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ReportServer DB Users Roles RRS feed

  • Question

  • When reviewing Users and Roles on our ReportServer db (SQL Server 2005), I've noticed some older users who reflect as having the role of browser on some reports/folders even though they are no longer members of the AD groups and in some cases no longer have AD accounts at all (We're using the Integrated Windows Authentication option and users are added to Appropriate AD groups which are then assigned to the appropriate roles on the Folders and reports within the reporting services website).  I've looked through the Managing Permissions and Security for Reporting Services (http://technet.microsoft.com/en-US/library/ms156014(v=sql.90).aspx) which indicates the following for Windows Authentication:

    Windows Authentication

    On a report server, authentication through the default Windows security extension is performed by Internet Information Services (IIS). The user and group accounts that you specify in role assignments are created and managed through Active Directory. Only valid accounts can be specified. A report server verifies the validity of user and group accounts periodically. Role assignments that specify accounts that are no longer defined in Active Directory are removed. This action is logged as an information message in the application log file.

    These users have been confirmed to be removed from the AD groups (and in some cases the user no longer exists in AD), and I've confirmed there are no User specific assignments on the folders and reports in question.  Are there any specific settings that "Periodic" verification rely on (underlined portion of above snippet), or is there any documentation regarding how best to remove those roles from the users following a review? 

    Thursday, April 19, 2012 5:26 PM

All replies

  • Well, for what it is worth, the more recent SQL Server documentation, such as the following link for  SQL Server 2008, do not make that statement.   http://technet.microsoft.com/en-US/library/ms156014(v=sql.100).aspx

    My experience is pretty much that SQL Server is not aware of when a Windows login is deleted from the domain.  Of course, if someone tried to make use of the login, it will fail at that time.  However, it is common for user names to exist in a database long after the login is missing.  Periodic clean up is useful.  If you know that a login is invalid, there is no reason not to delete it.  (If a login owns some other objects, you will need to change that ownership first.)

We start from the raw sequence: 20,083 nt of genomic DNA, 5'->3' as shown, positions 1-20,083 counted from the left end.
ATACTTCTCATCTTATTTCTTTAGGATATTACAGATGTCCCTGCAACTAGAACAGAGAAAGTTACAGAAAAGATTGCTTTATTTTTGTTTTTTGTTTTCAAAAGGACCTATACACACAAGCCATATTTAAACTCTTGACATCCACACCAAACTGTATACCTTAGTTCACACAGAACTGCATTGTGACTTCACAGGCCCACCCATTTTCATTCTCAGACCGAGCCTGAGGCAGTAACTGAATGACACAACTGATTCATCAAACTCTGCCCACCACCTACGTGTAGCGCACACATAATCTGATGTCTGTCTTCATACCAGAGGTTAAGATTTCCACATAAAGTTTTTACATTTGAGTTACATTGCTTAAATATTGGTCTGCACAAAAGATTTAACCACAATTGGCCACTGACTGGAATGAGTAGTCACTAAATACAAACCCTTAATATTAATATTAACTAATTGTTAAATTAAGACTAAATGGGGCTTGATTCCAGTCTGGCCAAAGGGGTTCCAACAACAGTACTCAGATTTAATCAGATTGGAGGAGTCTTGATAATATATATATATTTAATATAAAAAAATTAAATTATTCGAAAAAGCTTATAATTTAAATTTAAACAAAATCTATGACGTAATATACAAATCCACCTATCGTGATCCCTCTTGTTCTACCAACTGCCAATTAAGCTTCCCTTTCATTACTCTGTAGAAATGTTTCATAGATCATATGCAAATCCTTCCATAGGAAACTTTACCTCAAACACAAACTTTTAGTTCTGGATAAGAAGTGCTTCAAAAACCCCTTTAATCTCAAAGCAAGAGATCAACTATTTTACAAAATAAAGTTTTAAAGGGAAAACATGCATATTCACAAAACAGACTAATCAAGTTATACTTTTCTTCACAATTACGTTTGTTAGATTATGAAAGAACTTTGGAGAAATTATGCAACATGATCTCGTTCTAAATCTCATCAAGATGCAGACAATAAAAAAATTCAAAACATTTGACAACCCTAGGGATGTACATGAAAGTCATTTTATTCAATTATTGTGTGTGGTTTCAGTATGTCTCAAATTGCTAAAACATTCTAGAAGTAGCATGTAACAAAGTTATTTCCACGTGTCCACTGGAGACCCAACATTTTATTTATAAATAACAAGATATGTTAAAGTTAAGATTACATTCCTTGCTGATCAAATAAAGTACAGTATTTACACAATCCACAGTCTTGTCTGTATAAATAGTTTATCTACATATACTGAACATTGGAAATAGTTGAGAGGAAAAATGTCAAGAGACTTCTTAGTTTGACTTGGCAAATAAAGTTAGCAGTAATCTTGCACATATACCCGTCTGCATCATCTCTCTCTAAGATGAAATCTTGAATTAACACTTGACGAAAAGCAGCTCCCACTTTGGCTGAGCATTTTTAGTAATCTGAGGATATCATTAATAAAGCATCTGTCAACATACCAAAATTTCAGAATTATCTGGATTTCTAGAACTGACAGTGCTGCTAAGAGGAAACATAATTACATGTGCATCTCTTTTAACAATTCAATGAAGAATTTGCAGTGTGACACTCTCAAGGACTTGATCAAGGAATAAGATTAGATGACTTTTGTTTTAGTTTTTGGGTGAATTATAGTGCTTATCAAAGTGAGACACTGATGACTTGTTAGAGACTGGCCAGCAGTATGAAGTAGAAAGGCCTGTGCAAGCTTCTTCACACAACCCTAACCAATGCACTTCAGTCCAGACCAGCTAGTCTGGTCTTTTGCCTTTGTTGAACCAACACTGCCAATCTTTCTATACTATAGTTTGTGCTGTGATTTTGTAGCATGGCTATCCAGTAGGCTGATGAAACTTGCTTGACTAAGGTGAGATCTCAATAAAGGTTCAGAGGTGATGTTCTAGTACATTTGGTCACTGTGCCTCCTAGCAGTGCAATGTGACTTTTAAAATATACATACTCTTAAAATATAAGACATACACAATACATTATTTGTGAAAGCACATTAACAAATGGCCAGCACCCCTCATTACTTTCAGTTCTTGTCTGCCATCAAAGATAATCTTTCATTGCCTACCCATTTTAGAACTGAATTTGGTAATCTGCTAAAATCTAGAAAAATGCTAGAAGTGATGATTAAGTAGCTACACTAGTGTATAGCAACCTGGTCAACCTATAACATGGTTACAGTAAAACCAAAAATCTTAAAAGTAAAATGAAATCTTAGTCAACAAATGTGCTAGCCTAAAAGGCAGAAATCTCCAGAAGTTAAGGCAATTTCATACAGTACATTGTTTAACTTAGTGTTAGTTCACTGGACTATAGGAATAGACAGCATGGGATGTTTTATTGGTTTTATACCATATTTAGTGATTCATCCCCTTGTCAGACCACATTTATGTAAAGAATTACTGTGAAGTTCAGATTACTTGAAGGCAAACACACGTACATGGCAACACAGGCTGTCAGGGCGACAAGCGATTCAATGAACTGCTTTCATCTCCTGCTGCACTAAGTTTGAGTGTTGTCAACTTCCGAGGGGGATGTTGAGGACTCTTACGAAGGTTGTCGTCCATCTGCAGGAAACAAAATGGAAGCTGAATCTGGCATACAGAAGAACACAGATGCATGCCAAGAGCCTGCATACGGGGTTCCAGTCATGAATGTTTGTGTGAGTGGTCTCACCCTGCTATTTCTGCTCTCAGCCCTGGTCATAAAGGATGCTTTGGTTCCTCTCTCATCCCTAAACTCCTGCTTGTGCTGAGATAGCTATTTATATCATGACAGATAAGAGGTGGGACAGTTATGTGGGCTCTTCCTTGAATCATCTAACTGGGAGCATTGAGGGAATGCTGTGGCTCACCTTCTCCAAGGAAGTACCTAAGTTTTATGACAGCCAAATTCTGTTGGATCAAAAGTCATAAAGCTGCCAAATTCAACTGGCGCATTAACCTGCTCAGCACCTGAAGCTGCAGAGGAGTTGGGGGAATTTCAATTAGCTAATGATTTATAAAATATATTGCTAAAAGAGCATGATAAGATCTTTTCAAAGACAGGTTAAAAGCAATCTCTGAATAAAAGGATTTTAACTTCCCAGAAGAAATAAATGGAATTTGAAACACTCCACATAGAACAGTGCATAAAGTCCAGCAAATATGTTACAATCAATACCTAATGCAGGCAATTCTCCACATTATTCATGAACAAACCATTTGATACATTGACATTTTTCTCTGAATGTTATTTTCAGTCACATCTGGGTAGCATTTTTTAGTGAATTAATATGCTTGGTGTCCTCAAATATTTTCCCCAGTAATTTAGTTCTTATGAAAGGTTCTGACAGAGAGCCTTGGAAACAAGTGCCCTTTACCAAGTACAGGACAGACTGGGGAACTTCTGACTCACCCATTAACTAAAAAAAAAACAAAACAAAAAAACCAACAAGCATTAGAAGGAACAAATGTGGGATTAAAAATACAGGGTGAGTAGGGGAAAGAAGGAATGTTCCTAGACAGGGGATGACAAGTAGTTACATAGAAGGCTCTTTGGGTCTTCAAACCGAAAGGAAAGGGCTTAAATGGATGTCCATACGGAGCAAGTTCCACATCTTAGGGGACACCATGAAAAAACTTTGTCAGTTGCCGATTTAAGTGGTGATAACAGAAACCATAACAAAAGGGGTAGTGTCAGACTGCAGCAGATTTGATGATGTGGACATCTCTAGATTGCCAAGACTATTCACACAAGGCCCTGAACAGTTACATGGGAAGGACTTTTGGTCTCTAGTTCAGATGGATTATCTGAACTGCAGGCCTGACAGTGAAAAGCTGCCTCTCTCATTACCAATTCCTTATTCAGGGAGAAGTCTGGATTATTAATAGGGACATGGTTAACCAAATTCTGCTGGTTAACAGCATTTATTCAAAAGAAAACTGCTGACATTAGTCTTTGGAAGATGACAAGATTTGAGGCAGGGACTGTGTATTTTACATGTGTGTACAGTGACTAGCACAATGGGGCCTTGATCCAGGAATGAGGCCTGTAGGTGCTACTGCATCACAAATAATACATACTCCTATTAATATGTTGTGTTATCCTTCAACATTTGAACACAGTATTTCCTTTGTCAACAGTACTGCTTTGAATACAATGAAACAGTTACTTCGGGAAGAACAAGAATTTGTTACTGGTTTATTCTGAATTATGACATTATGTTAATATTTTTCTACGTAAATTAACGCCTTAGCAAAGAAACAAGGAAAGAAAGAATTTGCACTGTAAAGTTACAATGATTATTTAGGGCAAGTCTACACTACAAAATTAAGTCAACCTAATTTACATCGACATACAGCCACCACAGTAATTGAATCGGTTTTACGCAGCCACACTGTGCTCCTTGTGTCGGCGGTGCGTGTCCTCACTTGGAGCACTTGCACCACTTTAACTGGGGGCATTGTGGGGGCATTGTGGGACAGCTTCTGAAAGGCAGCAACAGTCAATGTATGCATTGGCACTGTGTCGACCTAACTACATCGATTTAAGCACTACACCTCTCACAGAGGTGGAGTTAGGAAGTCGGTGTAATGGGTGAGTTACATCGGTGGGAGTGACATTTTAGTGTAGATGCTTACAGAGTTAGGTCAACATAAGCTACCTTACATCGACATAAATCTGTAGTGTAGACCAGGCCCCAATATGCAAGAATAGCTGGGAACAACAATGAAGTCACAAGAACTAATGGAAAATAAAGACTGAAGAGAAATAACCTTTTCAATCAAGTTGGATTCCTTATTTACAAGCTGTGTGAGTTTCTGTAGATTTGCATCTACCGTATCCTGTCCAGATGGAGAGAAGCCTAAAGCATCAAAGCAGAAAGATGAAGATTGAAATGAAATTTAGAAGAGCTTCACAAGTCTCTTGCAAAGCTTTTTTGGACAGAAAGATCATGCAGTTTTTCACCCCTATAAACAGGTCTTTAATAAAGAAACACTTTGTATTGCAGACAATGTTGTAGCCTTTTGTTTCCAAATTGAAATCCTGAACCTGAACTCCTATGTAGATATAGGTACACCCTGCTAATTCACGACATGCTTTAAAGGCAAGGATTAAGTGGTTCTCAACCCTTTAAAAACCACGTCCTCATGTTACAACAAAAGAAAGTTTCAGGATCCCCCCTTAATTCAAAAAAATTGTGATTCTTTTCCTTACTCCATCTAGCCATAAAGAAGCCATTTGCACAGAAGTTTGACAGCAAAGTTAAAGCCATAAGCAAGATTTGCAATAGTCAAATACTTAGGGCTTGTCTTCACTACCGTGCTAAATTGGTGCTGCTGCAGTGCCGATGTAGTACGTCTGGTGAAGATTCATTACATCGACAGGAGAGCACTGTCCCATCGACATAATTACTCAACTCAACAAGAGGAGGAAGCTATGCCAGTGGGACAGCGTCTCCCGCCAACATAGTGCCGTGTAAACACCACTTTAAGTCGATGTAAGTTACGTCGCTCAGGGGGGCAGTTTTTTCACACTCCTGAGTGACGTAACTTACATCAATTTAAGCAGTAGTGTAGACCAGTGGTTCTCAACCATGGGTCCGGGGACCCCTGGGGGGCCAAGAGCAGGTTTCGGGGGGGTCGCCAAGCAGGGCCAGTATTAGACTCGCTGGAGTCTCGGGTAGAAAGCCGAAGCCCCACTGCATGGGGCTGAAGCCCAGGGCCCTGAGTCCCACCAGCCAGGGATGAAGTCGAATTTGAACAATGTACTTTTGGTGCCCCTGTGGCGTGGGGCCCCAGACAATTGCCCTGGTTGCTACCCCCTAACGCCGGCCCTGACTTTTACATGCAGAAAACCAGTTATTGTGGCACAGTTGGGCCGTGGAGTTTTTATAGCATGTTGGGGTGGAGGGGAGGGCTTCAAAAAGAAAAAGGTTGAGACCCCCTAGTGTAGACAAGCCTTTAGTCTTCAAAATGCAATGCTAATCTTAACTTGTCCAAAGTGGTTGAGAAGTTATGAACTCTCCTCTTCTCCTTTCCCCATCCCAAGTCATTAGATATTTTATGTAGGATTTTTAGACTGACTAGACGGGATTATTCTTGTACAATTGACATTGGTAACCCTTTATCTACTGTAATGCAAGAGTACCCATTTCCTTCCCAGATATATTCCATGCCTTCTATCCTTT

If at all possible, I prefer to grant rights to Windows groups rather than logins.  That way I can have users added to or removed from the group without (usually) leaving logins and users lingering on the server or in the database.  Likewise for Reporting Services you can use windows groups.

    RLF


    • Edited by SQLWork Tuesday, April 24, 2012 7:23 PM
    Tuesday, April 24, 2012 7:22 PM
  • Thank you. 

    We do assign access by Active Directory groups.  We were hoping of producing a report we could use to help monitor the access groups/users have to various Datasources/Folders/Reports rather than relying on the UI.  It appears that we may have to use a combination of the two for the review.  I.E. Verify with our Network Admins that they no longer belong to the groups in question, and confirm in the UI that they don't exist anywhere as an individual with rights to a report (in a user folder for example).

    I'm seeing both the groups and the individual users in the groups (assuming they have previously logged in and accessed the reports) listed when I query the server using the following query:   

    SELECT  CASE IsNull(c.Path,'')
                  WHEN '' THEN 'Home'
                  ELSE c.Path
            END [Path],
            Case c.Type
              when 1 then 'Folder'   
              when 2 then 'Report'
              when 3 then 'Support Files'
              when 5 then 'Data Source'
            End AS [Type],
            r.RoleName,
            u.UserName
    FROM  dbo.Catalog c
     INNER JOIN dbo.PolicyUserRole p ON p.PolicyID = c.PolicyID
     INNER JOIN dbo.Roles r ON r.RoleID = p.RoleID
     INNER JOIN dbo.Users u ON u.UserID = p.UserID
    WHERE  c.Type in (1,2,3,5)

    Tuesday, April 24, 2012 9:23 PM